This Moslem voice would certainly be one of the reasons Trinity Sunday continued to be celebrated, and slowly it became customary to celebrate it on the first Sunday after Pentecost. This was made official in 1334 by Pope John XXII. In doing so, John made it clear that the orthodox understanding of the Trinity was under attack and having a special day to celebrate the Trinity, and a season numbered from it, was to strengthen the faith of the people in this biblical understanding of God. Therefore, the days following Trinity Sunday became known as Sundays after Trinity and the time period was now called the season of Trinity.

We skip forward now to the 16th century and the Protestant Reformation. The Christians who broke from the Roman Church can be divided many ways. One way is in reference to their attitude towards Church Tradition. Some rejected almost all of it while others retained that which could be used with profit once they eliminated elements believed to be objectionable. Members of the first group went so far as to reject the celebration of Christmas because it has the word “mass” in it. They also rejected the Liturgical/Church Year, traditional worship practices, and much more. Lutherans, however, felt from the very beginning that much of the tradition had great value, and set about removing late additions and returning it to an earlier form, which was then used. This included the Church/Liturgical Year. As already said, the practice at this time was to number the “Ordinary Time” following Trinity Sunday as Sundays after Trinity. The Lutherans retained this practice in their Liturgical/Church calendars.

Skip forward again to the 1960s. There was a growing interest in what is called “Liturgical Renewal.” This interest continues to this day. Many new and valuable resources were, and are, being produced. This movement focuses on all aspects of the liturgical life of the Church and Christians, including the Church Year. In 1970 the Roman Catholic Church returned to the older name Pentecost Season and Sundays after Pentecost. Part of the reasoning for returning to the older name was that the threat, posed by Arianism and the Moslems to Christians understanding God as Triune, was past. (This was not the only argument.) Most liturgical protestant churches followed the lead of the Roman Catholic Church. The LC-MS did so with the introduction of the hymnal Lutheran Worship in 1982.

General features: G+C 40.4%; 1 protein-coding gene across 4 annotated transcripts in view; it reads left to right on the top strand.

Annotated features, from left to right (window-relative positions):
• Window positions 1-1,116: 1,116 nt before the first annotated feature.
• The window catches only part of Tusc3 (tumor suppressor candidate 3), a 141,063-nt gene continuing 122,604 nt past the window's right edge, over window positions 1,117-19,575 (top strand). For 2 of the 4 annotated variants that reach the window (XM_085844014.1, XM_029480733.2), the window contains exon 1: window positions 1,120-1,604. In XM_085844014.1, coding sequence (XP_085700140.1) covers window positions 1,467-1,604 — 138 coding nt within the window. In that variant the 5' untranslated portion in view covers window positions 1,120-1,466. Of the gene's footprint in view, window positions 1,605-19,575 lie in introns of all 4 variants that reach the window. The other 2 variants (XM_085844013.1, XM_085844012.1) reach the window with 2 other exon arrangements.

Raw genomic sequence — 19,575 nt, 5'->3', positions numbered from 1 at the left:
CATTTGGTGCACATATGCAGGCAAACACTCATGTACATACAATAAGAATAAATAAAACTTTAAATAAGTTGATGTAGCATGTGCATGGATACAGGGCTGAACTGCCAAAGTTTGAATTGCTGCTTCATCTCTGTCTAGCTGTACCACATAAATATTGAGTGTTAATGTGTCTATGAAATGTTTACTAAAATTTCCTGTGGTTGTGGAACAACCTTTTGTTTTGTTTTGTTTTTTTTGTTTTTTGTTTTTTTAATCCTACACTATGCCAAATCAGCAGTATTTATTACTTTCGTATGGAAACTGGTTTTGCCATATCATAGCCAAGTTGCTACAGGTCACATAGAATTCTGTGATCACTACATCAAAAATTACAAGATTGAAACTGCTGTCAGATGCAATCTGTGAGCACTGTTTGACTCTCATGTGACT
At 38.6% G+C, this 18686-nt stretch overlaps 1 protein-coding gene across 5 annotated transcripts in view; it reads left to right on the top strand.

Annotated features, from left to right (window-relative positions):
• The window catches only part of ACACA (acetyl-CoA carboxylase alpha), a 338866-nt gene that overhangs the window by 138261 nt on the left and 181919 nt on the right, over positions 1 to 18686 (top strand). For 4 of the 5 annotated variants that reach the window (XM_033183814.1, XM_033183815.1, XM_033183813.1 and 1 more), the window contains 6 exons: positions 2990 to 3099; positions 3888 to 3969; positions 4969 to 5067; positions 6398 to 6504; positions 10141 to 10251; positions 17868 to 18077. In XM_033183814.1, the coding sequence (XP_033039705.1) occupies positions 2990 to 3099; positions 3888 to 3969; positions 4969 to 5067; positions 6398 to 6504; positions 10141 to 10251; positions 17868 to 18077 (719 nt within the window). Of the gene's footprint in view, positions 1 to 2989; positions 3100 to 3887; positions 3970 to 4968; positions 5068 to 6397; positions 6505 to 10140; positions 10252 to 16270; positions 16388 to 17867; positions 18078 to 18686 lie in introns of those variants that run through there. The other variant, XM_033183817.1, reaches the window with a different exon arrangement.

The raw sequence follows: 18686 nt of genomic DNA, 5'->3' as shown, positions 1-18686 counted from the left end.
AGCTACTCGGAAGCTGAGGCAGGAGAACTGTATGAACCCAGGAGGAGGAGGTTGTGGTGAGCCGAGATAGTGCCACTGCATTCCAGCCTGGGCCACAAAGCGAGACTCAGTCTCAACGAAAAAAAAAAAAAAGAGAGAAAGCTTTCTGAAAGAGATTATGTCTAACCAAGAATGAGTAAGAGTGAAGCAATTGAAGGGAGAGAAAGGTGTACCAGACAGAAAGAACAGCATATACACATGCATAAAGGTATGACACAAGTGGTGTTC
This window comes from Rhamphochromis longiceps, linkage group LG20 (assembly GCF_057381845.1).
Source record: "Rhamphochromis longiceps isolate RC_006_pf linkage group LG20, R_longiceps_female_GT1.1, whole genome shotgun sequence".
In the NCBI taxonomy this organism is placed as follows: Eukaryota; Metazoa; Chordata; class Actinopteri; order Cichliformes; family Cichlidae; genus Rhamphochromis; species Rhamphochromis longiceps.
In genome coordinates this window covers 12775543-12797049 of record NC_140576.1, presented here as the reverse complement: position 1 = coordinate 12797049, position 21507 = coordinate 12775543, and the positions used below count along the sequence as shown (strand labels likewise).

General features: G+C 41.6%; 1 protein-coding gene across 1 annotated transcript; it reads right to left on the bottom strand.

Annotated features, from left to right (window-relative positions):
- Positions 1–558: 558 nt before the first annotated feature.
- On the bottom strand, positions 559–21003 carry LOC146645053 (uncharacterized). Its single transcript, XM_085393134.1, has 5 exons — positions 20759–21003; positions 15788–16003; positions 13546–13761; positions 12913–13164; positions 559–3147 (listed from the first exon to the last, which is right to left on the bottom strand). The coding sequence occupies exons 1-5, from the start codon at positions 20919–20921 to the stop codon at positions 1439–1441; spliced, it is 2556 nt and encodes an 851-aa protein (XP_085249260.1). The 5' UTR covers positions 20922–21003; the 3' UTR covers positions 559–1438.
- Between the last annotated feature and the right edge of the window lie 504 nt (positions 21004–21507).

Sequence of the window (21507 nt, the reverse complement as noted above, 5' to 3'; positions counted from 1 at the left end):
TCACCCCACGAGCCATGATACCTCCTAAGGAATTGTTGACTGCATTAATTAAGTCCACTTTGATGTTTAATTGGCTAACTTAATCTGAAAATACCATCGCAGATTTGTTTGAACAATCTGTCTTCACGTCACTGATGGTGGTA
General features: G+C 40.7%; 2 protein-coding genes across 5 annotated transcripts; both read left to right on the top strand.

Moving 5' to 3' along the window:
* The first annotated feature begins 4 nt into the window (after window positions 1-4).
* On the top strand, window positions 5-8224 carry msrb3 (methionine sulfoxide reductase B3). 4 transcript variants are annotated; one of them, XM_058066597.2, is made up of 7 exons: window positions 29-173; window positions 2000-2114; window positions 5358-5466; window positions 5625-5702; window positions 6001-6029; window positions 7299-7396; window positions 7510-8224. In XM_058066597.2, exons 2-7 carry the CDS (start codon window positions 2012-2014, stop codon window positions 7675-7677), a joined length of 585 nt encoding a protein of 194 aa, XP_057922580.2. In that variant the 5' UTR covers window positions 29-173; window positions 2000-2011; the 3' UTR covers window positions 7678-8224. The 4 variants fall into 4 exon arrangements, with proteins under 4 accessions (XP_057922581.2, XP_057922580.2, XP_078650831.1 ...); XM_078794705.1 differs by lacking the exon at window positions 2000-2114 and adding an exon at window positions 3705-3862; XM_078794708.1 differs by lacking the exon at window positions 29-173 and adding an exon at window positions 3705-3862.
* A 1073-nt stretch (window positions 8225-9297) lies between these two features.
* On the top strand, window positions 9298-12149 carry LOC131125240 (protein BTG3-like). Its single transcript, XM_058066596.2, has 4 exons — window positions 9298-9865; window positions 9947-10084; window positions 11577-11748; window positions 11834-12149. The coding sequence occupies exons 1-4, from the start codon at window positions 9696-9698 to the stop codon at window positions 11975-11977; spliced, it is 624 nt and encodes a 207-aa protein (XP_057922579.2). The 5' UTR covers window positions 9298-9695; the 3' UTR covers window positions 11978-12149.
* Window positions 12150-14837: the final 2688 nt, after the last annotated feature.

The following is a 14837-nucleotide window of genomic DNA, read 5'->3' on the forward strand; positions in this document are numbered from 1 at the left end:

Another aspect of the Liturgical Renewal Movement was changes in the lectionary. For centuries the Church had used a one-year lectionary. Rome, and the Protestants that followed their example, introduced a three-year lectionary. The old one-year lectionary had only two readings assigned to each Sunday (usually a Gospel and an Epistle lesson) and a Psalm (or Introit based on the Psalm of the Day). The changes introduced in the later part of the twentieth century included a third reading from the Old Testament.

Both systems have much to commend them. In recognition of this, in the LC-MS, both options are made available. This is why some of our churches have Sundays after Trinity while others have Sundays after Pentecost.

You can see, and even download, a three-year and/or a one-year LC-MS calendar by going to the following link:

Another happy result of the Liturgical Renewal Movement is that many churches, who once rejected such things as a Liturgical Calendar, are now embracing the Church Year. Many Baptist congregations gladly celebrate Christmas (or at least Christmas Eve) even though 100 years ago most Baptist thought it was too “Catholic.” There are “non-liturgical” churches that celebrate Advent, Lent, and Holy Week. Many “non-liturgical” pastors now gratefully use lectionaries. This is just the “tip of the iceberg.” It would certainly be interesting, if possible, to come back in a hundred years and see where this all is going. Right now, I’m just glad to see large portions of Protestantism accepting practices that have for century after century nourished the spiritual life of believers.

One final thought. Those who use the one-year lectionary get to keep those cool old Latin names like Septuagesima, Sexagesima, and Quinquagesima. That is because those names are based on the first words in the old Introits. The three-year lectionary introduced different Introits, so the old names no longer fit.

Blessings in Christ,
Pastor John Rickert